YOU ARE HERE: LAT HomeCollections


NFL Is Less Serious, but Mohr Is Better

October 06, 2000|LARRY STEWART

This comedian who is trying to make it as a football commentator is really pretty funny. Another plus is that he knows football and sports in general. And, despite the way he comes across on the air, his new colleagues say he is a good guy too.

Jay Mohr just may work out.

Mohr has joined the cast on Fox Sports Net's recently expanded "NFL This Morning." He first made a guest appearance, then got a regular role.

The last two editions of "NFL This Morning" opened with hilarious skits featuring Mohr arriving on the Fox lot in a limo. In the first one, he has to talk his way past a security guard, played by an actor.

Host Chris Myers had this explanation as to why Mohr was a guest: "Carrot Top was already booked in Pomona."

Last Sunday's skit opened with Mohr, again in a limo, on a cell phone complaining to his agent about his limited role. "I want to be up front with Terry, J.B., Howie and that skinny white guy. . . . I don't even get to sit up with the Coach and Joel Meyers."

Mohr later said, "I don't even know who Joel Meyers is, that was in the script."

Producer Mark Mayer said, "We had earlier thought of doing a play on words on Joel Meyers/Chris Myers. Actually, I'm a fan of Joel Meyers."

Mohr brings energy to an already high-energy show, which is quite a feat since he does Saturday night performances at the Laugh Factory in Hollywood, then has to be at work the next day by 5 a.m.

It hasn't slowed him down. Here's what Mohr had to say about the Chargers benching Ryan Leaf: "We all know how fragile 'Cryin' is. They pulled him for a guy named Moses Moreno. For a moment I thought it was Marino. There's a huge difference between Dan and Moses. Moses in the Bible parted the Red Sea. Moses Moreno has a problem parting his hair."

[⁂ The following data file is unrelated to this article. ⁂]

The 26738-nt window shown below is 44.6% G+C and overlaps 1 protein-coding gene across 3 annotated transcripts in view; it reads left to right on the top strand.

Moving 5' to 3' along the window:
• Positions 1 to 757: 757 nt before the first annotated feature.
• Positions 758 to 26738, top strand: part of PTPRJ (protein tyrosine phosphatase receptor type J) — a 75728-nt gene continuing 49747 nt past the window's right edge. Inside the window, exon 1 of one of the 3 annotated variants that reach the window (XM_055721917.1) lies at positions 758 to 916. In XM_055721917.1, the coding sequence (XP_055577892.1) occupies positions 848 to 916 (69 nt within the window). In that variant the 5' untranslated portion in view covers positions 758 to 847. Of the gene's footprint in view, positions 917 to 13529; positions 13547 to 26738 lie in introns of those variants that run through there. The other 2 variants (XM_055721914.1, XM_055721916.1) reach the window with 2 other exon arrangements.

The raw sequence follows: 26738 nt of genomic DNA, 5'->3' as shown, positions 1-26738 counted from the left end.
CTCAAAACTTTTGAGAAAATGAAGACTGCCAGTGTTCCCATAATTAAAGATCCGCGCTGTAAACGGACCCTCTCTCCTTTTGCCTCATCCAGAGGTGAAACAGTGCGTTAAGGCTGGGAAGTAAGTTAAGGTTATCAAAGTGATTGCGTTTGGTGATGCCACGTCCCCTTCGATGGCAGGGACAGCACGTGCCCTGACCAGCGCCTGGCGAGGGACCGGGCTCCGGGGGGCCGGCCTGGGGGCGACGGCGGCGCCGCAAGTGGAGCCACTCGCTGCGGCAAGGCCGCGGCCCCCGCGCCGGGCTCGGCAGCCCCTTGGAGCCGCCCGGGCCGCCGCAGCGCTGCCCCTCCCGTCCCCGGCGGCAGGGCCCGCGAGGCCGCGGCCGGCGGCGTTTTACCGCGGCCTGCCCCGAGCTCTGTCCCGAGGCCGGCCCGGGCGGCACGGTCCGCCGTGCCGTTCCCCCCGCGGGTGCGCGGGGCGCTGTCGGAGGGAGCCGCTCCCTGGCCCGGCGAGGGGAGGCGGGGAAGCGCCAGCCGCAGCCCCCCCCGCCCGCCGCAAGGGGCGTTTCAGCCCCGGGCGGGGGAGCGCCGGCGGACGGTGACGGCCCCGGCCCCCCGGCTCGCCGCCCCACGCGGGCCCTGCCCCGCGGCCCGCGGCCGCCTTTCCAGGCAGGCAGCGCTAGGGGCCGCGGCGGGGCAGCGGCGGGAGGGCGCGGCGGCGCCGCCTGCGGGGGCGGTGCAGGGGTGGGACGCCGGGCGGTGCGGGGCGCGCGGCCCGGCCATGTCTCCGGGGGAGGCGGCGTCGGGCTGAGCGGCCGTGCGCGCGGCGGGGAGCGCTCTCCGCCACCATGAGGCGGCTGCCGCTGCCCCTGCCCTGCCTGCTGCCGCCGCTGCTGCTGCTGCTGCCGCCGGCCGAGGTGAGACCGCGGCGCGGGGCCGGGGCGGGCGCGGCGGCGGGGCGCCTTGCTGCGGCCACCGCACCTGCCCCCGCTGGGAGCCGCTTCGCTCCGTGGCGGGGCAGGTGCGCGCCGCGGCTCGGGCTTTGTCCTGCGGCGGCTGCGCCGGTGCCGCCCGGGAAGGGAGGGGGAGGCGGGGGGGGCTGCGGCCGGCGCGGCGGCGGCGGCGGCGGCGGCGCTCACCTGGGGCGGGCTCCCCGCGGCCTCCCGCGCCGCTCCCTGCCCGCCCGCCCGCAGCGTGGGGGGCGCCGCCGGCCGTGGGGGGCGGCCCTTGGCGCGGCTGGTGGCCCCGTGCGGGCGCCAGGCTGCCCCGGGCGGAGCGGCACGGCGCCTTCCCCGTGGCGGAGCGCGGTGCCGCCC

Fox's thinking here is, football is supposed to be fun.

Putting a comedian on a pregame show, as Fox first did last season with Jimmy Kimmel on its network show with Terry Bradshaw, James Brown and the gang, works a lot better than putting one on a game telecast.

A problem with "NFL This Morning" is that, for those of us in the West, it begins at 7 a.m., and that's when Mohr's skits air. Not even Chris Rock is worth getting up for that early on a Sunday morning.

Another problem is, as Mohr alluded to in his second skit, there is a cast of thousands. Myers, Marv Levy, Jackie Slater and Chris Spielman sit up front. Bob Golic, Sean Jones and Billy Ray Smith, called the "Breakfast Bunch," were added when Fox Sports Net expanded the show to two hours three weeks ago. They sit behind the others, and have now been joined by Mohr.

Mayer credits Fox Sports chairman David Hill for suggesting Mohr. Hill is familiar with Mohr because Hill was also the head of Fox Entertainment when Mohr's half-hour series, "Action," was on Fox. It's now on FX on Tuesdays at 10:30 p.m.

Mohr has been busy filming "Simone," with Al Pacino and Winona Ryder, but sports fans may know Mohr best for his role as rival agent Bob Sugar in "Jerry Maguire," or as a regular fill-in host on Jim Rome's radio show.

Mohr said he met Rome on a flight to baseball's All-Star game in Denver in 1998. "I went up to him and told him I was a big fan, that I listened every day," Mohr said. "I sat down next to him and we talked the whole flight."

Mohr, 29, said when he was growing up in Verona, N.J., he wanted to be a sportscaster. He and his friends would pretend to do "SportsCenter." Then he became more interested in being an actor and a comedian. Now it appears he's on his way to being all three.


NBC's prime-time average rating for its Sydney coverage, a 13.8 with a 24 share, was 36% below its prime-time average for its Atlanta coverage. And ratings released Thursday show that all 162 1/2 hours of NBC's coverage averaged a 8.9 with a 20, down 39% from Atlanta. . . . Breaking down the prime-time averages by markets, Los Angeles ranked 10th with a 17.9. Salt Lake City was No. 1 at 21.5, New York was No. 22 at 15.7, and of the 48 metered markets, Birmingham, Ala., was last at 9.6.

Bob Costas, on his way home to St. Louis, had a layover in Los Angeles on Wednesday night so he could make a surprise appearance on Jay Leno's show. During a skit, Leno took a lock of Costas' hair to have it tested to see if he had dyed it. The lighting in the NBC studio in Sydney made it appear as though he did.

Costas figures he came out pretty well unscathed. What he had to do, going on live to talk about events that had already taken place, wasn't easy. He'll rest this week, then work the American League championship series. Skip Caray, borrowed from Turner, has been his fill-in on the divisional playoffs.


Los Angeles Times Articles